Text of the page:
When the researchers perform the tests with control patients who have been at bed rest and inactivity equal to the same extent as the CFS patients, and there is a significant difference, we can start talking disease.

    I hope the readers will stay on track and “get” the point of the post.
    To those who still must argue that CFS and related disorders are diseases and not somatiform illnesses, and to patients who deny their problems’ origins, allow me to drop the fomalities of physician behavior and to speak in language used here.
    You are wrong. Stop looking for information that fits your conceptions, and try to learn what is happening to you; how your life – the only one you may have – may slip away under a pall of unhappiness and contrariness, while disallowing entry to sources that may help you the most. There is hope if defenses relent, and none if they are maintained.


  28. BlazingDragon says:

    One problem with your “mass psychosis” argument for CFS. I have had the same symptoms for 20 years. I’ve had the same symptoms long before the Internet made these “diseases” spread like wildfire. I have had consistent symptoms regardless of what I have read for 20 years.

    My exercise intolerance developed suddenly, over the course of a week, while I was increasing my daily exercise. The de-conditioning of MY body is the result of feeling like crap when I exercise, even a little bit.

    I am sorry, but you are flat-out wrong to lump all CFS patients into a “somatiform” illness. I’m quite sure there are many lazy idiots who have jumped at the chance to justify their laziness, but there is a core of real disease going on here.

    Your attitude toward CFS is not tangential. It is the heart of one of the biggest problems with modern medicine, that patients with diseases that are hard to diagnose get treated like crap by many physicians.

    I’m sure that 30 years ago, people with the first cases of AIDS were shunned or mocked by their physicians, doubly so if they admitted they were gay, until they started dying. If one hasn’t found a cause for CFS, there are TWO possbilities: One, you have suggested, which is that there is no disease present and it is all “somatiform,” or two, there is an actual disease process but no one has found it yet. If it is a real disease with an organic cause, attitudes like yours will mean that there will be a huge delay in finding it (it’s funny how if one decides they know the result of an experiment before-hand, they usually find evidence to support their foregone conclusion).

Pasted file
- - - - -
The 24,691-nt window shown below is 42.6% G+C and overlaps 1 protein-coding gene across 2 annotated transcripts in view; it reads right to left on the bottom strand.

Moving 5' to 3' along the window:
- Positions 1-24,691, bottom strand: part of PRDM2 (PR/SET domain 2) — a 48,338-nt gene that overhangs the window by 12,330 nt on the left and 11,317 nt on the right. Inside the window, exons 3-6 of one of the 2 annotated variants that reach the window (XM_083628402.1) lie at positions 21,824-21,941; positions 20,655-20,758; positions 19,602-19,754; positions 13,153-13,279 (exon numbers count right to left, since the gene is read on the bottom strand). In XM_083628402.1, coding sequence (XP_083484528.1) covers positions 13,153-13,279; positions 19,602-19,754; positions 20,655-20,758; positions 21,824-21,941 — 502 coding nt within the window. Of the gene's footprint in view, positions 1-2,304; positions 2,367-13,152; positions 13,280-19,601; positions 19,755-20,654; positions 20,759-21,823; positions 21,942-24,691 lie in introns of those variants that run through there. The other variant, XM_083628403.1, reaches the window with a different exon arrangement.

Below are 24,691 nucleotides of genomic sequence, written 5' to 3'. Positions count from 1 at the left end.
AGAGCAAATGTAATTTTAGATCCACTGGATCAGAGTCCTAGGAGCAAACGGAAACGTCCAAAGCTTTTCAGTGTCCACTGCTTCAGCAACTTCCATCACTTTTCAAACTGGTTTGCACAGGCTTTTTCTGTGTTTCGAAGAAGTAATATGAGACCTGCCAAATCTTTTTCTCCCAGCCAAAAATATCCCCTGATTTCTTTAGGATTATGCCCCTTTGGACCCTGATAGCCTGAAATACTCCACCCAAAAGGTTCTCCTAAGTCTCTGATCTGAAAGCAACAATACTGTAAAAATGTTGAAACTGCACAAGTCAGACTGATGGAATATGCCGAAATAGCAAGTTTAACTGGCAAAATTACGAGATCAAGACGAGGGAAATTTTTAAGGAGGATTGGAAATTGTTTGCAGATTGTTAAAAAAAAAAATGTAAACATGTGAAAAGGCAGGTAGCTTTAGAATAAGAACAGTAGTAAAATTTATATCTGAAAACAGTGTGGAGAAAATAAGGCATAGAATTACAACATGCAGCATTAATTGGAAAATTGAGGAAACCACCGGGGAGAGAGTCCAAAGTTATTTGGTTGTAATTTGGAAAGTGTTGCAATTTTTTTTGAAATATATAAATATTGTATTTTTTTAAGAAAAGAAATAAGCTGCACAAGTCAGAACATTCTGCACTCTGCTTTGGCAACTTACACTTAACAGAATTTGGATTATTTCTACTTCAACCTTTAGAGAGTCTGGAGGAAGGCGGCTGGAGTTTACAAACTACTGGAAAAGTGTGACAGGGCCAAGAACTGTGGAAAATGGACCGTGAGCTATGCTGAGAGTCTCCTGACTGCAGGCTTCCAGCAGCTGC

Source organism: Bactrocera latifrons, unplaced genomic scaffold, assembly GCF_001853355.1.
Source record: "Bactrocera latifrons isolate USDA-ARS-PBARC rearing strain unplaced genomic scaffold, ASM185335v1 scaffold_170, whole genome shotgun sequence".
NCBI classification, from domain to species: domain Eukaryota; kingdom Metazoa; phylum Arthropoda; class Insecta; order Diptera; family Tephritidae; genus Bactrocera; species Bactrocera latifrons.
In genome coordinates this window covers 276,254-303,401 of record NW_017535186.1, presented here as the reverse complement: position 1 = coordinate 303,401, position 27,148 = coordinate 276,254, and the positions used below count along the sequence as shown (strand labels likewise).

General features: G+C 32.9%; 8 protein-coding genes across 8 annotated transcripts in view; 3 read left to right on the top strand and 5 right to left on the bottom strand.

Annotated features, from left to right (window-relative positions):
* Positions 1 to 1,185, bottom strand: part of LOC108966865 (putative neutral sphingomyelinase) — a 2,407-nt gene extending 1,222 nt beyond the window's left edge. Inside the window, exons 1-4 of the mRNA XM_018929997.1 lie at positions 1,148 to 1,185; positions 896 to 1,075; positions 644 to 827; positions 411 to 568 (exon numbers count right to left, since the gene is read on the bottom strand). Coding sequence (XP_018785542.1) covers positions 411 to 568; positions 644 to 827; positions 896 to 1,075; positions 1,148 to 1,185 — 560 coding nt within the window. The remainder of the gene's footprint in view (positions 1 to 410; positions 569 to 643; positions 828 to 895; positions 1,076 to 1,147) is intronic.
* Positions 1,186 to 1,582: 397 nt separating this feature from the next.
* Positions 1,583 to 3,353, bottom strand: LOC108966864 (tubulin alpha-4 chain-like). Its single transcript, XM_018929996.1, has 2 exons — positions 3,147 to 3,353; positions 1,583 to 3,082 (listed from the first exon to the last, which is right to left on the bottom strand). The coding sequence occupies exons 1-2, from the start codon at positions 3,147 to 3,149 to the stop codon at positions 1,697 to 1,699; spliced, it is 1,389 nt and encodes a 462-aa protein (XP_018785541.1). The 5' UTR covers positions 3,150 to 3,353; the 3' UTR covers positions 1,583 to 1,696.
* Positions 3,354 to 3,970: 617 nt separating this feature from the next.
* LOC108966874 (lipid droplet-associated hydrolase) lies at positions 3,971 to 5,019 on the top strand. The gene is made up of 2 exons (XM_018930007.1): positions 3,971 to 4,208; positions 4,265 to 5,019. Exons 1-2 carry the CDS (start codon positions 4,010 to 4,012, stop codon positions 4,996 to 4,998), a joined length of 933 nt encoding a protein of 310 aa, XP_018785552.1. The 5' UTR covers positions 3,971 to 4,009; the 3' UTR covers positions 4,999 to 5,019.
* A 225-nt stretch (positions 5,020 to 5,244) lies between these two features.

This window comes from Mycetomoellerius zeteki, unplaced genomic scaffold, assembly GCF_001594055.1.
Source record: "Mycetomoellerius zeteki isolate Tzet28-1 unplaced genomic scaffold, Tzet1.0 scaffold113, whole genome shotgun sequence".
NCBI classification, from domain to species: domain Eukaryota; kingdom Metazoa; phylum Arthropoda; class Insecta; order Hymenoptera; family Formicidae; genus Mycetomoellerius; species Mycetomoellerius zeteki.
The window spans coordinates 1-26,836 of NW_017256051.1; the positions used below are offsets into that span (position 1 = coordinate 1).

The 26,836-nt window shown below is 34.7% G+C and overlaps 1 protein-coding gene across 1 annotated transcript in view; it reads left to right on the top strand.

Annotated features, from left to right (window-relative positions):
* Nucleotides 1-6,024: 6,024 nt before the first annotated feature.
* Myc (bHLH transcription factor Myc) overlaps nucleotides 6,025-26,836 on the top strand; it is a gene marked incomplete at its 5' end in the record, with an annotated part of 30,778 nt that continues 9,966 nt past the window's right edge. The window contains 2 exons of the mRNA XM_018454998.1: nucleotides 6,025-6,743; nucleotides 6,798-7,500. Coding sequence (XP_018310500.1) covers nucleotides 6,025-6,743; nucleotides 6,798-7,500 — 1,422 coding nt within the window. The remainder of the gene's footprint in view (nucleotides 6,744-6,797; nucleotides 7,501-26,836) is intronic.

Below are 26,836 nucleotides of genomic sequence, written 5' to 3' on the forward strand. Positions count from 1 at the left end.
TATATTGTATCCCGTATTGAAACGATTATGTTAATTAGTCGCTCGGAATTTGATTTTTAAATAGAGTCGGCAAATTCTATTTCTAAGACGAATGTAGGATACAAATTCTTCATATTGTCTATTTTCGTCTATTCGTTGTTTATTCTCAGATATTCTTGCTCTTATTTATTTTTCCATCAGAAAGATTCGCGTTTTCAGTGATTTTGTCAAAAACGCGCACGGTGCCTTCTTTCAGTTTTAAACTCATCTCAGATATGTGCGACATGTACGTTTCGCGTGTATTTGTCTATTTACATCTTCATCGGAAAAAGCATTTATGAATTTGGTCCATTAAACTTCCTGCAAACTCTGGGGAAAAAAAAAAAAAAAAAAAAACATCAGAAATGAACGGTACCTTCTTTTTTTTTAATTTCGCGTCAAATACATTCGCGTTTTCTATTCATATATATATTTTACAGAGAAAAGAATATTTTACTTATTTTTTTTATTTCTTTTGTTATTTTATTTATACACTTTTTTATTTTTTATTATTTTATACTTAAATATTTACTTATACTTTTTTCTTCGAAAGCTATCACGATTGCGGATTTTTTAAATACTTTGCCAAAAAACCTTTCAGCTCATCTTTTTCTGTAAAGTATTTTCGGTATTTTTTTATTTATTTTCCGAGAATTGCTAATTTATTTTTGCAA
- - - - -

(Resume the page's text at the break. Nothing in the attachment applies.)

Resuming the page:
I’m not saying I have proof that CFS is a real disease. I am saying that your assertion that all cases of CFS are somatiform doesn’t have a lot of evidence outside of the opinions of a lot of doctors. Just because someone hasn’t found a cause for CFS doesn’t mean they might not find one in the future.

    I do know for an absolute fact that treating CFS with antidepressants and/or anti-anxiety drugs does not work (yes, I’m sure they work for people who truly have somatiform illness, but they don’t work for many people with CFS). I have had several bouts with depression over the years (due to a massive loss of function in daily life), and anti-depressants worked well to improve my mood. They never improved my exercise intolerance or any other symptom other than mood-related ones.

    You have fallen into the logical trap that you accuse so many CAM providers of having: Disease X works this way because I say it does. You can read CFS literature and find an interesting problem for study, or you can read it and find a bunch of people “infected” with a somatiform illness. The literature does not have any very good proof one way or the other. Your opinion of CFS does not take any exceptions into account and isn’t a very good explanation of most CFS cases.

    If you have any compassion, you will admit the possibility that you could be wrong about CFS and apologize. And please answer at least this point directly: How can I have “caught” CFS by line of sight if I had not heard of it in any form for 3-5 years after I first had symptoms?

  29. Wallace Sampson says:

    Blazing Dragon asks answers to questions about statements I did ot make and attitudes I do not possess. There are too many and too many repeated to continue answering. Some that I feel need emphasis follow.

    BZ’s first error is to assume that everything I have stated applies to him. I did not know BD when I wrote the piece – an apparent crucial piece of information some of you may have thought as well. I am presenting qualities that apply to the phenomenon of Morgellon’s and to the well described qualities of somatiform illnesses over time, not statements about BZ or his problem.

    Interestingly, however, BZ describes the same constancy of symptoms and long duration described in my summary. His symptoms antedate the Internet so he could not have learned through the Net. Neither could the millions of people said to have CFS in the 1980s after the Tahoe epidemic, or before that.